Tattoo you: Auckland Writers and Readers Festival 2013

New Zealand tattoo: in the home of the tattoist’s art by Chris Hoult and Steve Forbes is a beautiful book: “a snapshot of the tattoo scene in 2011 and 2012”. Photojournalist Chris and writer Steve have made something rather special. Their session managed to convey the richness of the tattooing culture even though as they said “We’re photojournalists, we’re not noted for our oratory”. They showed a series of striking images as part of their presentation.

The book’s genesis was in an observation of Europe’s keen interest in ta moko. A sample chapter was created for the Frankfurt Book Fair, and it proceeded from there. Just after the book was given the go-ahead, the biennial tattoo convention in Auckland took place – so they had the potential for new material for their book.  After the convention, they decided focusing on a dozen artists wasn’t enough.

Steve Forbes then explained more about the history of ta moko and tattooing in New Zealand. Tattoo chisels have been found in our oldest archaeological dig sites. Mokomokai (preserved tattooed heads) once became a macabre commerce. Some chiefs who signed The Treaty of Waitangi drew their distinctive moko patterns as their signature. But as time moved on and ta moko declined, the last bastion was the kuia who wore the chin moko.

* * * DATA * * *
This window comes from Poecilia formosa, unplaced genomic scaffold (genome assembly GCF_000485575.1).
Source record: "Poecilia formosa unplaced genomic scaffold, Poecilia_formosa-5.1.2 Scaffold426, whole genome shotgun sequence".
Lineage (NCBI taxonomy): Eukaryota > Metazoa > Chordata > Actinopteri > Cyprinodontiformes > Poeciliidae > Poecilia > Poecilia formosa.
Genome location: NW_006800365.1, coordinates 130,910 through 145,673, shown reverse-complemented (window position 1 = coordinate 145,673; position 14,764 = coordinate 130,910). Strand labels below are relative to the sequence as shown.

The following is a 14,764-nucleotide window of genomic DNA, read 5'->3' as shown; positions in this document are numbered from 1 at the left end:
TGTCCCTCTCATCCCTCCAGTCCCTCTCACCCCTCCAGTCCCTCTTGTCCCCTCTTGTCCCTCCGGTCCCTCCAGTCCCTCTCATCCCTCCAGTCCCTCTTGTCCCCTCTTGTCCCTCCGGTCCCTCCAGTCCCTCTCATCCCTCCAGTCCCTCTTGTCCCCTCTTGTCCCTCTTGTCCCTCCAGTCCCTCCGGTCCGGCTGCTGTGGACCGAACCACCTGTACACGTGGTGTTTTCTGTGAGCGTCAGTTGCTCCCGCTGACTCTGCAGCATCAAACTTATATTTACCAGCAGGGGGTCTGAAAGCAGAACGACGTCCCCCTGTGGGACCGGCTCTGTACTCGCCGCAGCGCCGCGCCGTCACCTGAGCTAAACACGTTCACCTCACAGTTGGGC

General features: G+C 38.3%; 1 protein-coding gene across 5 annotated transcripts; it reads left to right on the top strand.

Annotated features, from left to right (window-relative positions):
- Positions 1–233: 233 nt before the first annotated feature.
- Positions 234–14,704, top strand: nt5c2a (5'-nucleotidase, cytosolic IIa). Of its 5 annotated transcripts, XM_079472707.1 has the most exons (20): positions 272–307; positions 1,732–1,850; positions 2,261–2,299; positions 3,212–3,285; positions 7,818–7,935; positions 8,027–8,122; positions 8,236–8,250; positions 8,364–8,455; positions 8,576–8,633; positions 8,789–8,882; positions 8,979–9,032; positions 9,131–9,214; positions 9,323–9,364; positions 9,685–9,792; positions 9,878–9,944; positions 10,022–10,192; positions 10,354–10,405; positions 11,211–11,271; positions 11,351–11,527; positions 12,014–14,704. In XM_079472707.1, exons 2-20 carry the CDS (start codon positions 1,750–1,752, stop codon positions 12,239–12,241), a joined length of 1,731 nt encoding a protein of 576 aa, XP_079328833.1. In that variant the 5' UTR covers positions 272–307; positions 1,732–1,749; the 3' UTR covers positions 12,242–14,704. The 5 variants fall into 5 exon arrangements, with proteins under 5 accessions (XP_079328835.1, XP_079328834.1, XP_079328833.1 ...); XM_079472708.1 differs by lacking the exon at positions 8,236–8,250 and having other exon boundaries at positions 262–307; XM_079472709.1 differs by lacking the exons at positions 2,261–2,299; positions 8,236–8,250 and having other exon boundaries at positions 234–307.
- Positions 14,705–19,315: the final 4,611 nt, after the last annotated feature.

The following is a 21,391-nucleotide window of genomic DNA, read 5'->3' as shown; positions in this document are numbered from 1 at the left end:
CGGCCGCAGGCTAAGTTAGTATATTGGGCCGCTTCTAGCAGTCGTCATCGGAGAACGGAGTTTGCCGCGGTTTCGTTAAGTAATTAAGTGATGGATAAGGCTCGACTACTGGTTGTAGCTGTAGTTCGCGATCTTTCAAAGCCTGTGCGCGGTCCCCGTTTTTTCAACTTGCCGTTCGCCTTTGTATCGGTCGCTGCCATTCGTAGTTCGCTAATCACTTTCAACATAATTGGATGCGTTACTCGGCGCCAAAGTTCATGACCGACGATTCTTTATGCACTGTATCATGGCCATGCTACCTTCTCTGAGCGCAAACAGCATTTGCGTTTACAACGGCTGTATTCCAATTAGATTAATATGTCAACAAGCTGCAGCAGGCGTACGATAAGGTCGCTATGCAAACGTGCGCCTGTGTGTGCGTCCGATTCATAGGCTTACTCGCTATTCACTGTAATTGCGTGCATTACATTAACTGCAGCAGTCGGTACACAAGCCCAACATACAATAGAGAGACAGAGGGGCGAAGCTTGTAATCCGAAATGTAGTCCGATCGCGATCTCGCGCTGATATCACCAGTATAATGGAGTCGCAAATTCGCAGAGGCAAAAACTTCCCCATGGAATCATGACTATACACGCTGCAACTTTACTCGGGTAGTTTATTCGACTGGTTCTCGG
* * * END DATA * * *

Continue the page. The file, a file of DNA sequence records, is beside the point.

He delved more into the history including the Samoan influence, and the controversy around non-Maori like Robbie Williams sporting traditional designs.

So how many Kiwis are tattooed? Apparently we are the most tattooed people on earth – in 5 Kiwis are inked. 22% of women, 17% of men. Interestingly, only five of us in the crowd ‘fessed up to being inked – and neither of the two writers are.

The more recent tattooists and their business was explored with lots of great examples. Many of the current crop of tattooists are art school graduates and young, keen and smart business people.

Chris had some top tips if you are thinking of getting inked:

  1. Choose your design carefully.
  2. Don’t get tattooed under the influence of drink, drugs, or strong emotions.
  3. Get inked after New Year’s. Lots of people book in November, but then spend their holiday pay so often tattooists have free time early in the new year.
  4. “Beware because they are artists and they are looking for fresh, blank canvas – you”
  5. Cheap tattoos aren’t good, good tattoos aren’t cheap.

Tattoo Aotearoa sessionWriter Steve Forbes and photographer Chris HoultDonna and photographer Chris Hoult

2 thoughts on “Tattoo you: Auckland Writers and Readers Festival 2013

  1. maori tattoos 2 July 2013 / 5:02 pm

    Usually times they’re combined with tribal tattoos to create a extra revolutionary tattoo. Before you decide on a design, ask yourself if you would feel alright about that design in 60 years. Back tattoos are for the most adventurous, since this is often where the largest.

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